From The American West
Volume 25, January, 2011
Continued from last month.
Though some of the tactics utilized by such noted Rangers as Captain Leander Harvey McNelly and his “Special Forces” were at times ruthless, they were very successful in accomplishing their mission and received great honor for the unit as a whole.
The Rangers saw serious action during the Mexican Revolution that began in 1910, one of the several Mexican revolutions of that period. The breakdown of law and order on the Mexican side of the Rio Grande, coupled with the lack of American military forces on the northern side, once again called for action by the Texas Rangers.
It was soon discovered that the situation was far more serious than first thought, and hundreds of new Rangers were recruited. During this period, several atrocities were blamed on the Rangers. Some were proved in court. This caused a dark shadow to fall upon the reputation of one of the most renowned units of lawmen in history. In 1919, the Texas Legislature disbanded the special units of the Rangers and instituted a complaints system. Over the next decade, the Texas Rangers worked diligently to remove the shadow from their name.
The Great Depression hit Texas as it did other parts of the nation and forced the state government to cut both personnel and funding for the organization. The number of Rangers was reduced to 45 and the only means of transportation allowed were free railroad passes and their personal horses.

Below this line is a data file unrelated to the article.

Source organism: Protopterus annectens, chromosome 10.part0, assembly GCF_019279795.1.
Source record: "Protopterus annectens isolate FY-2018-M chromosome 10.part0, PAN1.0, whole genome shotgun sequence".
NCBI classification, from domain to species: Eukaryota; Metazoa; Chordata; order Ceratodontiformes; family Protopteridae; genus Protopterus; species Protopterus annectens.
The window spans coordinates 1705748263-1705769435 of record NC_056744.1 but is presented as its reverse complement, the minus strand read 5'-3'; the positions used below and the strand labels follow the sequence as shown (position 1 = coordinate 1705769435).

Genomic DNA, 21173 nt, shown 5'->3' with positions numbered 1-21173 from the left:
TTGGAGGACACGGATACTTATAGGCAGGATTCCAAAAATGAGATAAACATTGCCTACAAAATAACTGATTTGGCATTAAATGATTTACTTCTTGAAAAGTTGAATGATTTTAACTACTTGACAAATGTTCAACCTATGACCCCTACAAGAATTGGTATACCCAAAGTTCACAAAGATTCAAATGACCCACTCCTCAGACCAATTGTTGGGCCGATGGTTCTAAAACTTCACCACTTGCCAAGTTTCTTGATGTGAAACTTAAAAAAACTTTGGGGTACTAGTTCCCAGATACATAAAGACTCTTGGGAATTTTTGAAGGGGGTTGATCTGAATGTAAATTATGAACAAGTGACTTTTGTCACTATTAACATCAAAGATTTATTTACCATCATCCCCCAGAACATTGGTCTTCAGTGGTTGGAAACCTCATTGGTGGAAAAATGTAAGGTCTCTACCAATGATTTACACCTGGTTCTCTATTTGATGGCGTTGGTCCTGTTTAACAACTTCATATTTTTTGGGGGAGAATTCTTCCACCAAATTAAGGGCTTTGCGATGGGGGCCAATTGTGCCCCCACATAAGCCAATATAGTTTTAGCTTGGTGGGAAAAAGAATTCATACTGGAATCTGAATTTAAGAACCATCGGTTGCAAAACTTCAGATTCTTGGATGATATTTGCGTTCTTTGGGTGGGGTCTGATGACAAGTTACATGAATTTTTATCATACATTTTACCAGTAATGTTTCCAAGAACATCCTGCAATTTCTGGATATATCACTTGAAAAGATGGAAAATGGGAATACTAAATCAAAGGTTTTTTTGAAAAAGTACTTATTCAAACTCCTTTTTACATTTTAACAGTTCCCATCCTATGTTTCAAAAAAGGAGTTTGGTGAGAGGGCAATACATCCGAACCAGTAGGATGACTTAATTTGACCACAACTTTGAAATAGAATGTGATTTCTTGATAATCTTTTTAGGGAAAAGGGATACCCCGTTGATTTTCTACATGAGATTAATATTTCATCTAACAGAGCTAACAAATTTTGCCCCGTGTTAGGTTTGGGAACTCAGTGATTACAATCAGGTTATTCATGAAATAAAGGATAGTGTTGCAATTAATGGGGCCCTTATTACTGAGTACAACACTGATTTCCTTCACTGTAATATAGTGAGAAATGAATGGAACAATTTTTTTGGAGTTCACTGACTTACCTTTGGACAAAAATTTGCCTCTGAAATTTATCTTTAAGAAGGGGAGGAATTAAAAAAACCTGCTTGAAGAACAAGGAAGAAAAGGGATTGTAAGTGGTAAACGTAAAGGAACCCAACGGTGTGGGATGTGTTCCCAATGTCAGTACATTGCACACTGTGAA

In 1934, the Ranges supported the unsuccessful re-election campaign of Governor Ross Sterling. When he was beaten by Miriam Amanda "Ma" Ferguson, she repaid them by totally disbanding them. The resulting disorganization of law enforcement in the state caused the Texas Legislature to reorganize the Rangers and merge them with the Texas Highway Patrol the very next year. They called this new agency the Texas Department of Public Safety.
With minor rearrangements over the years, the 1935 reforms have ruled the Texas Rangers' organization until the present day. Hiring new members, which had been largely a political decision, has traditionally been achieved through a series of examinations and merit evaluations. Promotions rely heavily on seniority and performance in the line of duty. Today, the historical importance and symbolism of the Texas Rangers is such that they are protected by statute from being disbanded.
Though it has usually been an honor and great achievement to have one’s name in the ledgers of the Texas Rangers, there is an honor far greater, and a ledger more wonderful. Jesus said in Revelation 3:5, “He who overcomes will, like them, be dressed in white. I will never blot out his name from the book of life, but will acknowledge his name before my Father and his angels.”